January 27, 2021 by Ryan Clancy

Avoid These Common Incident Response Mistakes

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Industries: 9-1-1 & Law Enforcement Federal Fire & EMS

Topics: Cybersecurity

Incident Response MistakesData breaches have become so common now that they’re almost expected. However, just because that’s the case doesn’t mean that they don’t have the potential to do tremendous damage. According to a recent report from IBM, the average total cost of a data breach is close to $4 million, and the average time to identify and contain a breach is 280 days. 

Having an incident response plan in place is critical to prepare your organization in the event of a data breach or other cybersecurity incident. But just having one isn’t enough. Fine-tuning, and practicing your incident response plan is also crucial to being prepared for any cybersecurity incident. But, like any planning process, it’s easy to make mistakes along the way if you aren’t that familiar with developing a plan.  

What are some common incident response mistakes that organizations make during the planning phase, and how can you avoid them?   

Preparing for Successful Incident Response

Successful incident response depends heavily on preparation. So, how can you make sure your organization is ready?

There are three key areas you should focus on: planning; practicing; and identifying critical assets and data.

  • Planning: Incident response plans keep everyone on the same page. They clearly outline who’s in charge, what resources are available, and what options there are for detection and containment. Having a process to follow will bring order to chaotic situations and keep everyone focused on solving the most critical problems. Planning to create the plan is the first step that must be considered. 
  • Practicing: Tabletop exercises allow you to run through many hypothetical scenarios to test the effectiveness of your incident response plan. Stakeholders from various groups within the organization will have a better understanding of their role in the incident response process by going through these exercises that mimic what could happen in the event of an actual security incident or data breach. Exercises will also identify deficiencies in your plan so you can continue to improve it.
  • Identifying: Identifying critical assets and data helps organizations prioritize their focus. Once you know what those critical items are and where they “live,”, think through the potential threats against them and what concerns you’ll have during an incident. This will determine what controls you should implement to ensure those concerns are addressed quickly. This doesn’t always mean implementing a fancy new security product; sometimes it can be as simple as thoughtfully increasing the verbosity of your logs to include as much information as you can while keeping them from becoming unmanageable. This is often as simple as changing a configuration setting in whatever software programs you’re running.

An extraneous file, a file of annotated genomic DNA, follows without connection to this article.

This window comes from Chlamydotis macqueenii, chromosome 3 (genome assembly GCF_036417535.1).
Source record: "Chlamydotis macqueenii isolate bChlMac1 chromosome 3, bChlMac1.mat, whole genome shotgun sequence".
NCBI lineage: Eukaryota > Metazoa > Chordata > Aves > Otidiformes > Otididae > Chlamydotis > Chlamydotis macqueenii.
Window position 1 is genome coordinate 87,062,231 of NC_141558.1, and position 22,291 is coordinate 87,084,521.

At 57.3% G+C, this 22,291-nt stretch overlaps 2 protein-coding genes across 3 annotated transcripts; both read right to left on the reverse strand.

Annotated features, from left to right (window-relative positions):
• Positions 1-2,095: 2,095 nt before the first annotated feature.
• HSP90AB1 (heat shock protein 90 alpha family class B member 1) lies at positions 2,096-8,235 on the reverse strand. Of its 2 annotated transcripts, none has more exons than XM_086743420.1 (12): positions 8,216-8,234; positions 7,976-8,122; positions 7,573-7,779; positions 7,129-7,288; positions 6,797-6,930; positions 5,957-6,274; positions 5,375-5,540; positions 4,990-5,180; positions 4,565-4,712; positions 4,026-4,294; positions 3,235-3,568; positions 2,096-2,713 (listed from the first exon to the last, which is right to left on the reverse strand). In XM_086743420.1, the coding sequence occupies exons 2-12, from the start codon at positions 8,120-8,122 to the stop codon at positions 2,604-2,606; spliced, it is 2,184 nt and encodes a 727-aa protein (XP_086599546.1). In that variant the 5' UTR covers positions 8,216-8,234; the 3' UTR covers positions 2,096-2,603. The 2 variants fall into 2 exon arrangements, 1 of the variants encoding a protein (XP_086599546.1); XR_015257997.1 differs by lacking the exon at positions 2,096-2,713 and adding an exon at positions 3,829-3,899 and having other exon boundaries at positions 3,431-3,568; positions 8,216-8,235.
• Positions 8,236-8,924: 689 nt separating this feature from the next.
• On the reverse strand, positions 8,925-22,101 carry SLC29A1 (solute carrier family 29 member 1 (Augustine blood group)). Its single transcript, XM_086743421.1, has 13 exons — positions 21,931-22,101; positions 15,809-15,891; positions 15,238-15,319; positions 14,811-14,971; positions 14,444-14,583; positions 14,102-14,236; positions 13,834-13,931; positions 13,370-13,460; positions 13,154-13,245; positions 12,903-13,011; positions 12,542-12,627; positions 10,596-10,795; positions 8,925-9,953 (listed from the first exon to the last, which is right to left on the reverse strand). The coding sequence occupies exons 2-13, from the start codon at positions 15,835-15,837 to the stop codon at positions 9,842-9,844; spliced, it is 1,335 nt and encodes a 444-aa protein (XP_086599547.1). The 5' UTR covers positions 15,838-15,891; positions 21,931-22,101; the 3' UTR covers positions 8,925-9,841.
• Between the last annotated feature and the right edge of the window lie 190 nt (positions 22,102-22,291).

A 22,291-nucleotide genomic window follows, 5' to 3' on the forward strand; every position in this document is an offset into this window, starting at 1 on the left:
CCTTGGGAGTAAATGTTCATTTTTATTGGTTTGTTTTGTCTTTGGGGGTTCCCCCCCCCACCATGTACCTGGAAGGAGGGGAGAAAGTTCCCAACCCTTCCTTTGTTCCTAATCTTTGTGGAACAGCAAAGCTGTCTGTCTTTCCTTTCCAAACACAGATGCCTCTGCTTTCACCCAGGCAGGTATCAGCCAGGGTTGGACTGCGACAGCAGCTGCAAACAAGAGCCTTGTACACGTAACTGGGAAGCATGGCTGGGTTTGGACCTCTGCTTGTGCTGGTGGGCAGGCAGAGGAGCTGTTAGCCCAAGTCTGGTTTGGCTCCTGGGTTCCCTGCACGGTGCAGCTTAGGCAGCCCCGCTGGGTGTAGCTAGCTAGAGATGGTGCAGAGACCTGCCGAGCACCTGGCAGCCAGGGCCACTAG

Pitfalls to Avoid When Planning for Incident Response

Most of the issues organizations run into are due to assumptions they’ve made right before an incident occurs, when it’s too late to make a correction. You can often catch assumptions in the planning and tabletop exercise phases.

For example, one assumption is that IT administrators are typically prepared to manage and conduct a security investigation and response. The skills, training and mindset of an incident responder are different than even the most competent system administrator. If you haven’t provided your administrator with any specialized response training, your faith in his or her ability to investigate a security incident may be misguided.

Organizations also assume that they can depend on unknown, unvetted, third-party vendors. Organizations that have some form of cyber liability insurance are usually more susceptible to that mindset. They’re often in for a surprise when their insurance carrier refers them to a vendor that can’t arrive quickly, and when they do arrive, performs a sub-standard job at responding to the organization’s questions, concerns and needs. They’re then left looking for a second opinion, often at their own expense. Organizations should develop a relationship with a vendor they trust before a crisis, as opposed to relying on a vendor they’ve never met to help them during an emergency.

Have You Been Breached?

Your organization could be breached right now and you might not even know it. The first step is to be proactive. Don’t wait to find out about a breach from a third party or stumble on it a year later. Come up with ideas of what malicious actors may be doing on your network and start hunting.

For example, systems with the Remote Desktop Protocol exposed to the Internet are prime targets for attackers. Even if you have no alarm telling you that one of these systems has been breached, take a look for common indicators of compromise. You may be surprised.

Go out and do something with the information and resources you already have, even if it’s just going to each of their critical servers to check out what’s sitting in the Windows startup folder.


Security incidents are a business problem for people to solve. While technology is an enabler, it won’t investigate, scope, contain and eradicate an incident without smart people solving tough problems. 

There may be chaos, confusion and anxiety if you’re in the midst of a cybersecurity incident. Everyone is going to want answers. Think about who you rely on for those answers and think about the tough questions that’ll be asked. The individuals who’ll need to provide answers to those tough questions need to be prepared with the right training and resources. The bottom line is, planning ahead can help you and your team avoid common incident response mistakes.

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